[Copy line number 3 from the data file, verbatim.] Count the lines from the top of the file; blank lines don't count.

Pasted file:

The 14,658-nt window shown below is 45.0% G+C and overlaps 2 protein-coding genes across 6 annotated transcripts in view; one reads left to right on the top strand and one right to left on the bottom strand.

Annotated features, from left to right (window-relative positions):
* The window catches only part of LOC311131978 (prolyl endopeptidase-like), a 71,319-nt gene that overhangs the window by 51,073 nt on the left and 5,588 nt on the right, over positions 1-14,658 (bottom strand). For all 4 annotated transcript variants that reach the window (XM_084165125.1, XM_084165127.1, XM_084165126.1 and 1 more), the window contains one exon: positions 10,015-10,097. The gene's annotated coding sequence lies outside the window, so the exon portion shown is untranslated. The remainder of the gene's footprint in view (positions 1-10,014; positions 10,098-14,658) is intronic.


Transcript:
* The window catches only part of LOC311131978 (prolyl endopeptidase-like), a 71,319-nt gene that overhangs the window by 51,073 nt on the left and 5,588 nt on the right, over positions 1-14,658 (bottom strand). For all 4 annotated transcript variants that reach the window (XM_084165125.1, XM_084165127.1, XM_084165126.1 and 1 more), the window contains one exon: positions 10,015-10,097. The gene's annotated coding sequence lies outside the window, so the exon portion shown is untranslated. The remainder of the gene's footprint in view (positions 1-10,014; positions 10,098-14,658) is intronic.